Many drugs, chemicals, and medications are controlled and regulated by state and federal laws. And possession of these substances without a legally recognized prescription can result in a drug possession charge. When a person under the age of 18 knowingly possesses a regulated drug or substance without a legal reason, they are possessing drugs in an illegal manner which can lead to juvenile criminal charges.
Adults who are caught with controlled substances are charged with a crime and have their cases handled in regular district court. Juveniles, on the other hand, are treated differently. Their case is handled in the juvenile court system, which is much more informal and provides greater options than the criminal justice process.
The possession of drugs is defined as any juvenile who knowingly, and without legal justification, possesses a controlled or illegal substance. Most commonly, these charges arise after a routine traffic stop and a police officer notices drugs in the car or discovers drugs after a search or interrogation of the driver. Juveniles do not have to actually have an actual drug on his or her person to be charged, as long as he or she has access to the drug.
With marijuana and alcohol leading the way, a number of juvenile drug possession cases involve prescription medications and inhalers. As the most commonly misused substances by Americans age 14 and older, possessing prescription drugs without a valid prescription can lead to a drug possession charge. It is not illegal for a juvenile to possess a prescription drug so long as they have a prescription from a physician. But if the person with the prescription gives a couple of pills to another from his/her bottle, the person without the prescription is guilty of juvenile drug possession, and the person giving the drug can be charged with distribution of a controlled substance.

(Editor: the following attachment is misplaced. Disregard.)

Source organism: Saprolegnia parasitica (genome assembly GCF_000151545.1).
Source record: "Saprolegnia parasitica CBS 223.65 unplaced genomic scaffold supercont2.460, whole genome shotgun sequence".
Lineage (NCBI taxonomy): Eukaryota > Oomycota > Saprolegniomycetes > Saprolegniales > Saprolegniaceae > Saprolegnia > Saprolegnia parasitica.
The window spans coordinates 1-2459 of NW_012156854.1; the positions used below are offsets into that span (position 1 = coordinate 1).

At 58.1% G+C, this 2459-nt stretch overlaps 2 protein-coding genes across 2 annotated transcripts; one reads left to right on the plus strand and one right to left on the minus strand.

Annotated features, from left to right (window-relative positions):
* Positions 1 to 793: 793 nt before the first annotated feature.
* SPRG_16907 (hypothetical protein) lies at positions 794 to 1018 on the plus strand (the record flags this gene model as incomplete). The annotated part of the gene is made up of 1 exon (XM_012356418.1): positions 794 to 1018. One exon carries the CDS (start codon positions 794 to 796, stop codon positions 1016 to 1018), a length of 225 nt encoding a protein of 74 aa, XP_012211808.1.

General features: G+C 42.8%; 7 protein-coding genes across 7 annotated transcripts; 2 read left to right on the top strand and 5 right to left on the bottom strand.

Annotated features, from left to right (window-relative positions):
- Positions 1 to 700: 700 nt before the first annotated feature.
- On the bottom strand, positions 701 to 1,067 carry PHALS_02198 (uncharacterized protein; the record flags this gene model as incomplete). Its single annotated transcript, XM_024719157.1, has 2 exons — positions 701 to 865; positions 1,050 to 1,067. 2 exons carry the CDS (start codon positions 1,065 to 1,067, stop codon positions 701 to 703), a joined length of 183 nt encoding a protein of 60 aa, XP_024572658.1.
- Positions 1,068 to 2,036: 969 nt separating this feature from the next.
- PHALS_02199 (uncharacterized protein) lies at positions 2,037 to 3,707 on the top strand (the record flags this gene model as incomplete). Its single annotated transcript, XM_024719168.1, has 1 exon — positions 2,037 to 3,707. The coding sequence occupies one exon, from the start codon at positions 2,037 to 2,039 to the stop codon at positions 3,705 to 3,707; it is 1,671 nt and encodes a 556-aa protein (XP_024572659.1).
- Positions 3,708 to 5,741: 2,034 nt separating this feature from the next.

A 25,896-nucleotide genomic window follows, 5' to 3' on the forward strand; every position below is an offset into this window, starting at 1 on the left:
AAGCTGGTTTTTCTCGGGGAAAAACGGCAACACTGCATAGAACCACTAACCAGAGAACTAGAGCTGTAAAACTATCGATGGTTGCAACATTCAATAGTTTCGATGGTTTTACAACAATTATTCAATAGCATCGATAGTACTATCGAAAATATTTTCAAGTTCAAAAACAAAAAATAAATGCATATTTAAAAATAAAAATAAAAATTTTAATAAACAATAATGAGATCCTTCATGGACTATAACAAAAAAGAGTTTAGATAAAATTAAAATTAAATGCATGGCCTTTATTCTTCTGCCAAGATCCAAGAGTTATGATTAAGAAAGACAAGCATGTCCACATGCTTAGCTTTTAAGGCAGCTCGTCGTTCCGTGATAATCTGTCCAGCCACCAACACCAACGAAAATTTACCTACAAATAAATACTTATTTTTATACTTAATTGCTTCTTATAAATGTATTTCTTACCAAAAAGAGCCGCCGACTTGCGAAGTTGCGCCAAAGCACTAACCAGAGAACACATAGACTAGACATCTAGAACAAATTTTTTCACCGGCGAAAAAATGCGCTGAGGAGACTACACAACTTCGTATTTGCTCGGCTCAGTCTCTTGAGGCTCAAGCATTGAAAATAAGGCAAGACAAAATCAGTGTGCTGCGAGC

Juveniles face serious consequences when charged with a drug possession violation. Even though the crime of drug possession is the same for adults and juveniles, the juvenile justice process is different and provides greater options. Juvenile law tries to find a solution that focuses on what is in the best interest of the juvenile, while criminal law tends to focus on the punishment of an offender. The range of options are not guaranteed but can be considered in juvenile drug possession cases.
The juvenile courts tend to be open to various treatment options and will exhaust all possibilities before incarcerating a juvenile.
Working with a good lawyer will go a long way as a drug possession charge could impact a juveniles chances for a quality education, participation in extracurricular activities, and future employment. Whether you are a parent or a juvenile, find an experienced defense attorney who will review the facts and determine if police acted properly during their search and confiscation of the drugs. Juvenile drug possession is a serious situation, contact Bruno Law and work with an expert to avoid the harsh and unwanted penalties.